Claudia Orenstein is Chair of the Theatre Department at Hunter College with a concurrent appointment at the Graduate Center, CUNY. Her books include The Routledge Companion to Puppetry and Material Performance (co-editor),The World of Theatre: Tradition and Innovation (with Mira Felner), and Festive Revolutions: The Politics of Popular Theatre and the San Francisco Mime Troupe. Recent articles include “Women in Indian Puppetry: Negotiating Traditional Roles and New Possibilities” (Asian Theatre Journal), “How Puppets and Performing Objects Express Elements of Storytelling in Concrete Terms” (International Conference on Exploring Classical Roots and Living Traditions in Puppetry), “Forging New Paths for Kerala’s Tolpavakoothu Leather Shadow Puppetry Tradition”(Routledge Companion), “Finding the Heart of Indian Puppetry” (Puppetry International),“Women in Indian Puppetry: Artists, Educators, Activists” (Gender, Space and Resistance: Women and Theatre in India), “The Object in Question: A Peek Into the FIDENA – International Puppetry Festival” (TDR). She has served as Board Member of the Association of Asian Performance and UNIMA-USA and is Associate Editor for Asian Theatre Journal. She also works as a dramaturg for productions using puppetry including Stephen Earnhart’s Wind Up Bird Chronicle and Tom Lee’s Shank’s Mare.
Jane Catherine Shaw is a member of the Lincoln Center Directors Lab, and graduated on the Dean’s List with an MFA in Directing from Brooklyn College. She is curator of La MaMa’s Puppet Slam and co-founded the Voice 4 Vision Puppet Festival in 2004. Ms. Shaw was puppetry co-director and master puppeteer for Mabou Mines’ Peter and Wendy and built and directed the puppetry sequence for Lee Breuers’ Dollhouse. She often worked with Ellen Stewart to re-create costumes from historic La MaMa shows from the 60’s and 70’s. Ms. Shaw was nominated for a 2014 New York Innovative Theatre Award for her work with Theodora Skipitares on The Chairs. She creates and directs her own work for puppet theatre, among them, Calpurnia Coyote Comes To The Big City, The Blue Marble, Following the Wind, Folktales of Asia and Africa, Pelandok the Mousedeer, as well as adult works: Thirst: Memory of Water, The Lone Runner, Bed of Light, and Universe Expanding, all of which premiered at La Mama. She has worked with Theodora Skipitares since they met in 1989, helping to build her shows and puppets, and puppeteering in many of her productions. She has been a teaching artist with the Brooklyn Arts Council for 6 years and with Shadow Box Theatre in NYC for 4 years. She is a member of the La MaMa Kids Committee, helping to grow sophisticated, age appropriate theatrical work, and workshops for young audiences.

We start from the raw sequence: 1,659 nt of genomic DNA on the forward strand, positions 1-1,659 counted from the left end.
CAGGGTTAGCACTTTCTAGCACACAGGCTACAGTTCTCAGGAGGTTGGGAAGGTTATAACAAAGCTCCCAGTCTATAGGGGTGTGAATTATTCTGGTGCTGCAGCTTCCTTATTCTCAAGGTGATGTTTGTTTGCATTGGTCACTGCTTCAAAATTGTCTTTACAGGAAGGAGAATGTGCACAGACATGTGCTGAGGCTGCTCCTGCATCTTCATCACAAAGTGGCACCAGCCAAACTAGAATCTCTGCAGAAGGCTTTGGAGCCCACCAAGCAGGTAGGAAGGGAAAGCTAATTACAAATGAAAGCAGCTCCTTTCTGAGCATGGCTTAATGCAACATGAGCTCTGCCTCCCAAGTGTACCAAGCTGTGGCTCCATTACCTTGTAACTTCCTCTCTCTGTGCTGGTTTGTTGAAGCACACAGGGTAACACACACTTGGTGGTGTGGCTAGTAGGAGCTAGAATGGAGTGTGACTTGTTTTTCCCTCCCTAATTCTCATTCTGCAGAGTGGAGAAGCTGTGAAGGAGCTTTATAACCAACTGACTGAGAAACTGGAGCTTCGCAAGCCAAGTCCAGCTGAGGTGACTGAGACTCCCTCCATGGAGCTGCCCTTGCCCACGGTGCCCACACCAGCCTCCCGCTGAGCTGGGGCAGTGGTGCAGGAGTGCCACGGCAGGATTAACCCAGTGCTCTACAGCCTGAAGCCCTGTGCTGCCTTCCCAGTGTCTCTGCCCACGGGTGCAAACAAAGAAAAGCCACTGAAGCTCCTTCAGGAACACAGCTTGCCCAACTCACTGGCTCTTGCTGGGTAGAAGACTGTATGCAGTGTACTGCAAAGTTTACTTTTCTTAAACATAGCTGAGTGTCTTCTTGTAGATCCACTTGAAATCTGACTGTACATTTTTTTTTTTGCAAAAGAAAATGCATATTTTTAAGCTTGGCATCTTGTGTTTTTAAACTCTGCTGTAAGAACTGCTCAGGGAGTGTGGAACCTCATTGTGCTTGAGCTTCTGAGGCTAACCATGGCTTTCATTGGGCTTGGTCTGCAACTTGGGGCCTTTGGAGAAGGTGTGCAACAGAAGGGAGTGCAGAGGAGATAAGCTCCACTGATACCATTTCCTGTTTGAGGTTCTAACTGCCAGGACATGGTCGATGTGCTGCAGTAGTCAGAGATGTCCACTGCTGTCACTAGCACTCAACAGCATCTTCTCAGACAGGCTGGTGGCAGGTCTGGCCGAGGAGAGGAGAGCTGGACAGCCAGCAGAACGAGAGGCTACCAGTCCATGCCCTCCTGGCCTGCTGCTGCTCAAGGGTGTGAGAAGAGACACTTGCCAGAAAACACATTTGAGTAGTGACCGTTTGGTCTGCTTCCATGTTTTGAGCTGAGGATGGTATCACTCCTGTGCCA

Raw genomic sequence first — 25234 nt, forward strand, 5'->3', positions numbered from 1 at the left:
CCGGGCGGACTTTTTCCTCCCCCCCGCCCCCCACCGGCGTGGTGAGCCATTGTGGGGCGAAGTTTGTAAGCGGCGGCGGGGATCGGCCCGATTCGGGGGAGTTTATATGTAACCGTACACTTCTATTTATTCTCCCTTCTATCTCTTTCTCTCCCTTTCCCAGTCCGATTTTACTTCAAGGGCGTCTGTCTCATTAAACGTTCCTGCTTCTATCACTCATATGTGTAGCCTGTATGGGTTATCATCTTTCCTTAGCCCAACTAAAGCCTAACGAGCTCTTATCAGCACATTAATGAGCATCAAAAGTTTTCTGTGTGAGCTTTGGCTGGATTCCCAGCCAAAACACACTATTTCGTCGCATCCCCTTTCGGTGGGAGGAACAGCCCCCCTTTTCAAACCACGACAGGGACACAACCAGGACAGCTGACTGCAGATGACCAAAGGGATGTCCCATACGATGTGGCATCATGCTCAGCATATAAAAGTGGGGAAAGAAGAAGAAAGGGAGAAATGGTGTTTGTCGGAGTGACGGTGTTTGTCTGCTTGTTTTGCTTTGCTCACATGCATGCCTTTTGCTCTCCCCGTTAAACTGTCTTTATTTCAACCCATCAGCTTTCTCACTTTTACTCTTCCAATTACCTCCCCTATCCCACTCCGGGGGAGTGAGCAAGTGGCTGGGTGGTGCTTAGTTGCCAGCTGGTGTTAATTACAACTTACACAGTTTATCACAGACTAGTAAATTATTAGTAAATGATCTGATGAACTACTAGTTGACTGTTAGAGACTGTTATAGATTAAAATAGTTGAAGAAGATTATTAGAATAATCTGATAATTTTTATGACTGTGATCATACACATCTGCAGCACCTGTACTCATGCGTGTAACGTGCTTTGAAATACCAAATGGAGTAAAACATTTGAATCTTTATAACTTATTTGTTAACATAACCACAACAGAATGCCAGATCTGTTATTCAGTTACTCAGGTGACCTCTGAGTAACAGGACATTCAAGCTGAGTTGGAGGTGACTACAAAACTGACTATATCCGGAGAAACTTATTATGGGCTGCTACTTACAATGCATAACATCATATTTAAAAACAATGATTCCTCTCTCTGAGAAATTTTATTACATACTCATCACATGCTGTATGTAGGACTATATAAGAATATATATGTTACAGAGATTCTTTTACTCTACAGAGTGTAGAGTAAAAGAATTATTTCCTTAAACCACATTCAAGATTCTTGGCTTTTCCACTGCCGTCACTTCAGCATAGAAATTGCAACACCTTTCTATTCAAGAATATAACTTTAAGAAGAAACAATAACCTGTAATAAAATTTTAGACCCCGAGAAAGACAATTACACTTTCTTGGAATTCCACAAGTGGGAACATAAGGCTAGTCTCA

Coffeehouse Chronicles is an educational performance series exploring the history of Off-Off Broadway. Part artist-portrait, part history lesson, and part community forum, Coffeehouse Chronicles take an intimate look at the development of downtown theatre, from the 1960s’ “Coffeehouse Theatres” through today.
La MaMa Puppet Festival
The La MaMa Puppet Festival showcases new contemporary puppet theatre by artists from around the world. Curated by Denise Greber, focusing on diversifying the voices, stories, and perspectives shared onstage, with the goal of uplifting marginalized identities within the puppet community.